Posted on 08-06-2008
Filed Under (Calgary 1960s, CPR, Many Jobs and Trades) by Broken Rail

Photo by Walter Kot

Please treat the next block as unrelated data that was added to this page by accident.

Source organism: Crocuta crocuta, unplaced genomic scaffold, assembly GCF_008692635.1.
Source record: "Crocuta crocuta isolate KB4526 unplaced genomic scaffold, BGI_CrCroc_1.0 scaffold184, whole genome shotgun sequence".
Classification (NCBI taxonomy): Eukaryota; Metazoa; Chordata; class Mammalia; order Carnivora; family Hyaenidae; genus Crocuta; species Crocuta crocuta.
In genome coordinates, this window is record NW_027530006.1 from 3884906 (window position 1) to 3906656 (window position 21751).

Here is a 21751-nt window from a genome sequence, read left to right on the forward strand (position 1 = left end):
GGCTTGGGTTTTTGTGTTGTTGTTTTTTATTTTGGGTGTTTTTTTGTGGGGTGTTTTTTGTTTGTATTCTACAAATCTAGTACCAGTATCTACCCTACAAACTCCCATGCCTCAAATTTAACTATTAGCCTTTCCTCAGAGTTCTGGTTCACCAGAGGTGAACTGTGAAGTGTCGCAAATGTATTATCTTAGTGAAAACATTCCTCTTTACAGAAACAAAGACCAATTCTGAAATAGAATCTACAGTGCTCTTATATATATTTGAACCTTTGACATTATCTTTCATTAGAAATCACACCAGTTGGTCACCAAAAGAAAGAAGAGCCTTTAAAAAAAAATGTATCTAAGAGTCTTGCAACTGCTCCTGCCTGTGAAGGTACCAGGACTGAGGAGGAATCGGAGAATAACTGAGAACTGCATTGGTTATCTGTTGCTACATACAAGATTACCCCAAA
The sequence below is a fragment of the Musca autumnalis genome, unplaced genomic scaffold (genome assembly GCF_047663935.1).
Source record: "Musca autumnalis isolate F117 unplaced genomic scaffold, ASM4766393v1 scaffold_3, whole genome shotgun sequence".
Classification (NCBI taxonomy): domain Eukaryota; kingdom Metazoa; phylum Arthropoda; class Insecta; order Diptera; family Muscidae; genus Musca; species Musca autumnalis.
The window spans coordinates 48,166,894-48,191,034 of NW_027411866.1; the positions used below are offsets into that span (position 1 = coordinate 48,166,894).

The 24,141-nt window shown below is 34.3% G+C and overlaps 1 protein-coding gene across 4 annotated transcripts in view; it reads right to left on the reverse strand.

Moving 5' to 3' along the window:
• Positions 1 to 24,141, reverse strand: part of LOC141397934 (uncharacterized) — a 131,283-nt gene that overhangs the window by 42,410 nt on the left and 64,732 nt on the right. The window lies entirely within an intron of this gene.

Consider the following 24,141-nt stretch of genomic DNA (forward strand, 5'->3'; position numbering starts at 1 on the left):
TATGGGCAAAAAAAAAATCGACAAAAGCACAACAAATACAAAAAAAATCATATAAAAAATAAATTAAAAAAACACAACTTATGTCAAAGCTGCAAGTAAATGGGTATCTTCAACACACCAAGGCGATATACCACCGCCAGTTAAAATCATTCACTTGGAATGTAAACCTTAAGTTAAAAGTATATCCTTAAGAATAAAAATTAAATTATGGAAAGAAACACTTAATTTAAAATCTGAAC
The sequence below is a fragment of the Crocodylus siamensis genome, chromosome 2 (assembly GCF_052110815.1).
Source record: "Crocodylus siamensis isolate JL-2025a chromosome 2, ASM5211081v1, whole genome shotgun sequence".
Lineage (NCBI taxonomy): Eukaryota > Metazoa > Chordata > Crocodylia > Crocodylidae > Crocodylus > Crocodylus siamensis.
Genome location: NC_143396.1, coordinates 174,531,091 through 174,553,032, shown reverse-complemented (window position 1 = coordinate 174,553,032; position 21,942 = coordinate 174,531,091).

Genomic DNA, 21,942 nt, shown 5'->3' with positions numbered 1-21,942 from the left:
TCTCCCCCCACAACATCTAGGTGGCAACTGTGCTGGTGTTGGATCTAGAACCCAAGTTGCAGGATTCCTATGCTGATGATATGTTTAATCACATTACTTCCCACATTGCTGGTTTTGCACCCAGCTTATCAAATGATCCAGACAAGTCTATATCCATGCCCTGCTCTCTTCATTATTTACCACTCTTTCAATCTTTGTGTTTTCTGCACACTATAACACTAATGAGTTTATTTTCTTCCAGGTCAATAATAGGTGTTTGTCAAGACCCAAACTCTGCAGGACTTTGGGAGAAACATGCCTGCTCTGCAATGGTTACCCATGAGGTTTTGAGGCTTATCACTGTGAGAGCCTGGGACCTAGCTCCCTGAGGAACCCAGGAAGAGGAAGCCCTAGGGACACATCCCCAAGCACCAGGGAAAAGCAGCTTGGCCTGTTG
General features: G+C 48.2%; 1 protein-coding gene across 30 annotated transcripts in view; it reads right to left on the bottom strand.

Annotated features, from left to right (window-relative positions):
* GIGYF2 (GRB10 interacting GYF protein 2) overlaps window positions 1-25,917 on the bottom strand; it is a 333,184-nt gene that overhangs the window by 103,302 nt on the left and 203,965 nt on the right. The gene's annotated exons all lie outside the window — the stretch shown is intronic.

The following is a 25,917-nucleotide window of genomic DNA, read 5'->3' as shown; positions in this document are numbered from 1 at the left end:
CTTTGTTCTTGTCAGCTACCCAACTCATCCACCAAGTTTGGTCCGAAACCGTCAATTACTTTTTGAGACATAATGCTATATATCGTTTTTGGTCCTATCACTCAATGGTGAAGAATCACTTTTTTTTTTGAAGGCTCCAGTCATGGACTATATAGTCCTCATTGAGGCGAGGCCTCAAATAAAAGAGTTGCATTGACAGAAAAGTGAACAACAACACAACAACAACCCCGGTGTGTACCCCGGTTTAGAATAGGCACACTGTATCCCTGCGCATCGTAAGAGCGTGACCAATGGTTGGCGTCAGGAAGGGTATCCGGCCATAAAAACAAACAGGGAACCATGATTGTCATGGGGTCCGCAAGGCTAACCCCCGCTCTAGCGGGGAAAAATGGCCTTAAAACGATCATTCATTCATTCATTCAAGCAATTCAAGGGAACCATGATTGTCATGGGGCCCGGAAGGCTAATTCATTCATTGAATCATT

I have attached a picture of the Powerhouse that was taken in 1961; it shows the sheet metal pipe coming from the Planning Mill to feed shavings to the boilers. We worked in the Powerhouse doing maintenance; one job I remember was running an exhaust pipe from one of the compressors out the east wall of the compressor room. One day, our foreman Ed came up to me and my Journeyman Bob, and one other Apprentice named Rod. He took us outside of the tin shop, through the doors located at the middle of the north side of the shop. On the ground, beside the doors, was a sheet of metal door on the ground that opened up and there was a steel ladder that took us down to a tunnel. This tunnel ran underneath the Locomotive Shop to the south side, and northward to the Powerhouse it was 7 feet high and about 5 feet across. The tunnel contained an 8-inch steam pipe, a 5-inch water supply line, and a 3-inch airline from the compressors. The streamline was insulated with asbestos, and wrapped in cotton fabric. Our work assignment was to strip off all the old installation and renew it with new installation. We were given little masks made of plastic with renewable filters, and using a saw we cut through the old installation, and with a utility knife we cut through the cotton jacket around the installation. To renew the installation, we had boxes of new asbestos insulation that was profiled in the half circular sections to fit around the 8-inch steam pipe. We secured the installation with metal bands, and then wrapped the outside of the installation with cotton fabric that was glued and whitewashed. The first day we stripped and re-insulated about 30 feet of pipe. Our foreman, Ed came down the next day to see how we were progressing, he was quite surprised and did not expect us to have so much work done. So we took what he said, as a sign to slow down, which we did. We would wrap a few feet of pipe in the morning, and the rest of the day we relaxed. We had plywood boards that we set on top of the water line that ran about 18 inches off of the ground on the other side of the tunnel, there was a small concrete ledge that ran along the wall, so it made a perfect place to lie down. We also occupied our time by playing cards, reading books, or just sitting there shooting the breeze. We would come up for our half an hour lunch break, and told all our coworkers how hot and miserable. It was working down there. At the rate we went, the job took us three months to complete, this is the time that our foreman had been allotted to finish the assignment. The one thing I did notice on my mask at the end of the day, there were lots of small crystals of asbestos on the filter. That was over 40 years ago, and I am no worse for wear, my lungs are in great shape. There was one story we heard about the tunnel in the early years after the shop was built, there was an exit where we worked, but there was no way to get out on the south end by the electricians shop. They say there were workmen down there at that time. When the steam line burst, and there was no way for them to escape, when they were found after the steam was shut off they were cooked like chickens, so the legend goes.

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